Why did PNoy change his mind on Acosta?
By SYLVIA L. MAYUGA
“No forests, no watershed; no watershed, no water; no water, no rice; no rice, no economy.” Neric Acosta’s summary of danger in the Philippine environment drew the crowds on the campaign trail with Noynoy Aquino.
They sensed the urgency with which this three-term congressman of Bukidnon’s lone district had authored interconnected laws to reverse the danger – the Clean Air Act of 1999, the Solid Waste Management Act of 2001, the Clean Water Act of 2004, and laws protecting biodiversity, caves, coastal resources, protected areas, and plant variety protection.
Acosta lost his Senate bid despite six million votes, leaving Aquino’s words to him in the campaign homestretch: “Kahit anong mangyari, makakatulong ka sa environment.” Many agreed that there could be no better DENR secretary than Neric Acosta on Aquino’s Daang Matuwid.
Media was already referring to him as the DENR secretary when the one-year waiting period for losing candidates elapsed in mid-May. But instead of his anticipated appointment came a jolt: Aquino held off on appointing Acosta in the face of a well-funded campaign against him. Led off by a privilege speech by Miguel Zubiri of the questionable Senate victory in 2007, it went on to an open letter to the President in full-page ads in major broadsheets, suggesting an ongoing Sandiganbayan case against Acosta and his family as an impediment to his appointment. Acosta replied swiftly, “They must be afraid of the clean-up I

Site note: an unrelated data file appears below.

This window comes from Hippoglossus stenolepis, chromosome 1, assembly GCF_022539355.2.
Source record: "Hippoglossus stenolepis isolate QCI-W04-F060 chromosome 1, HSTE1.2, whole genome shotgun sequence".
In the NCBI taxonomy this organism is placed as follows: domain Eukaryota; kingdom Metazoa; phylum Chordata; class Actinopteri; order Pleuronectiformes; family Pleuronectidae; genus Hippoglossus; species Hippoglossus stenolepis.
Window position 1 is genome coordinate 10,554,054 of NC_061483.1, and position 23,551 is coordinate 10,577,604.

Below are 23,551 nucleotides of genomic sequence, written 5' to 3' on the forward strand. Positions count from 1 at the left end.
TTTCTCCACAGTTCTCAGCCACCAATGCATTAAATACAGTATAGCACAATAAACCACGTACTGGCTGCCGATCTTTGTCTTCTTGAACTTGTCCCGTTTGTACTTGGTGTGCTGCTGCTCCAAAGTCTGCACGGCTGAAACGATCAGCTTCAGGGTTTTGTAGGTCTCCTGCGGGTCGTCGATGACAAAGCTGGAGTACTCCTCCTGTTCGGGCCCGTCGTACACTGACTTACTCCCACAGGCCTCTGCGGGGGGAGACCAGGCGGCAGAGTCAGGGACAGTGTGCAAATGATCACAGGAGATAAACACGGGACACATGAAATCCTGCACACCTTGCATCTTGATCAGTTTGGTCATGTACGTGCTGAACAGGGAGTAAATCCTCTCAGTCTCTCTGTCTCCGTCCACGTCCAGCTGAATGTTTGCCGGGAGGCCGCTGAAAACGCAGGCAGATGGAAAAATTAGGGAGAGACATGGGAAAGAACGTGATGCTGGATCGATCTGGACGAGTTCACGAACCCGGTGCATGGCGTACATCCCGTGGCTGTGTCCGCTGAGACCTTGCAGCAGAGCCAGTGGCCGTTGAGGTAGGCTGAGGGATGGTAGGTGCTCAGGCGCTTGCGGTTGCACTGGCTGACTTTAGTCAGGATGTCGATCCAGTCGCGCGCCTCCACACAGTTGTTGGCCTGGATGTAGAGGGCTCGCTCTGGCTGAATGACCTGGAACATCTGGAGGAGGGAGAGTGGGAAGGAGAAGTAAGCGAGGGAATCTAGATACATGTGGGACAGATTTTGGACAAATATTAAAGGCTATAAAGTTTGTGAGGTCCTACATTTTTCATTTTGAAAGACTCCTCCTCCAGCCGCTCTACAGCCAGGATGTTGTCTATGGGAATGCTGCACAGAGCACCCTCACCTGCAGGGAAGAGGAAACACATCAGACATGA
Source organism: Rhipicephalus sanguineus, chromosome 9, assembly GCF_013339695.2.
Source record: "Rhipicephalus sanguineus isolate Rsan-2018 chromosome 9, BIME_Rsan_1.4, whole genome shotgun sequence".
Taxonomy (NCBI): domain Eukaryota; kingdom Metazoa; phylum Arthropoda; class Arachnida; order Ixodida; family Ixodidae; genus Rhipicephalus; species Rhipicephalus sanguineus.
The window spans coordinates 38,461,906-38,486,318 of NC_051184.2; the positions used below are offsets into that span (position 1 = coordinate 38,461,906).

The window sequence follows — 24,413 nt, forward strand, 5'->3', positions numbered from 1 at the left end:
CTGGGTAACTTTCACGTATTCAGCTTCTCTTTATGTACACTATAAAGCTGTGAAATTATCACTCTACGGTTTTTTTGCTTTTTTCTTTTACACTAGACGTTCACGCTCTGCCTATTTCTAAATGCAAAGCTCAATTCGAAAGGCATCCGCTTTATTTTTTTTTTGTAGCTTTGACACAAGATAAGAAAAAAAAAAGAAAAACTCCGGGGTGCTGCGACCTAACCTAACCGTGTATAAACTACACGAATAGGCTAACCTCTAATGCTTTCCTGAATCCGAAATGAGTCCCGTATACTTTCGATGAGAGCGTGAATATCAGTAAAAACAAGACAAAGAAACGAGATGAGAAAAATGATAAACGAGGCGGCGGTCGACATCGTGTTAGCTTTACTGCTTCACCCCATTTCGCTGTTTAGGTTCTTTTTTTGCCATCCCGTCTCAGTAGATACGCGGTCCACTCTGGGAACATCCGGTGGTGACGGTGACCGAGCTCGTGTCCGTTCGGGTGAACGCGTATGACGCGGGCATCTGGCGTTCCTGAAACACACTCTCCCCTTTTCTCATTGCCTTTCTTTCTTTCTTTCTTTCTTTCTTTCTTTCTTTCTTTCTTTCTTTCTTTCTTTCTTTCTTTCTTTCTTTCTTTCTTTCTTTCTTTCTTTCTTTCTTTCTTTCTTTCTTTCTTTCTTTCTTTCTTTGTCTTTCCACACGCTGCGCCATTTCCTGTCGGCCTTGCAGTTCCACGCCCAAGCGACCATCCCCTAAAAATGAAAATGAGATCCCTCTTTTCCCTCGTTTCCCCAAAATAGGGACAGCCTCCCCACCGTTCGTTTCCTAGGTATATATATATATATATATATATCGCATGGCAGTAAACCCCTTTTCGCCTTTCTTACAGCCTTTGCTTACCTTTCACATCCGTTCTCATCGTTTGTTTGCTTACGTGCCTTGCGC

Columnist Winnie Monsod chimed in: “Who would think that keeping Acosta out of the DENR was important enough to shell out some P180,000 for an ad? A partial list: his political enemies—i.e. the Zubiris of Bukidnon and their allies, who want to deny Acosta any opportunity to shine. There are those who want to keep the status quo—the incumbent is affiliated with the Iglesia ni Cristo whose power to capture and retain plum appointments is legendary.
“And there are those who look at the DENR as a potential cash cow (permits, licenses, certifications, etc.) or think they can get what they want from the present dispensation, whose activities may be drastically impaired with Acosta there because he is anything but corrupt…Well, it seems that have been successful. And the country has lost. Again.”
That “incumbent” Monsod refers to is Ramon Paje. “Anything but corrupt” does not seem to hang as well on him. Says an ex-DENR official who requested anonymity: “As Secretary Lito Atienza’s right hand, Paje is known to have made P5M as part of the company payroll in exchange for an ECC for a golf course. There, too, was an applicant for a mining permit who complained to the Mines and Geosciences Bureau that Paje asked him for P25 M. But Paje is both sipsip and smart. He was careful not to leave a paper trail.”
Such allegations echo in blogs and news reports. Here’s an echo of Paje’s way with Environmental Compliance Certificates and Timber Licensing Agreements.
Another report assesses Paje’s DENR Administrative Order No. 2011-01, “Strengthening the Manila Bay Coordinating Office” last January. Says the national chair of the fisherfolk NGO Pamalakaya, Fernando Hicap: “Secretary Ramon Paje can deny this to high heaven. But we are totally convinced that this fresh escapade of the DENR for Manila Bay clean-up has something to do with the P100 billion climate change and clean-up fund forwarded by the Arroyo administration to the financial oligarchs of World Bank in 2008.”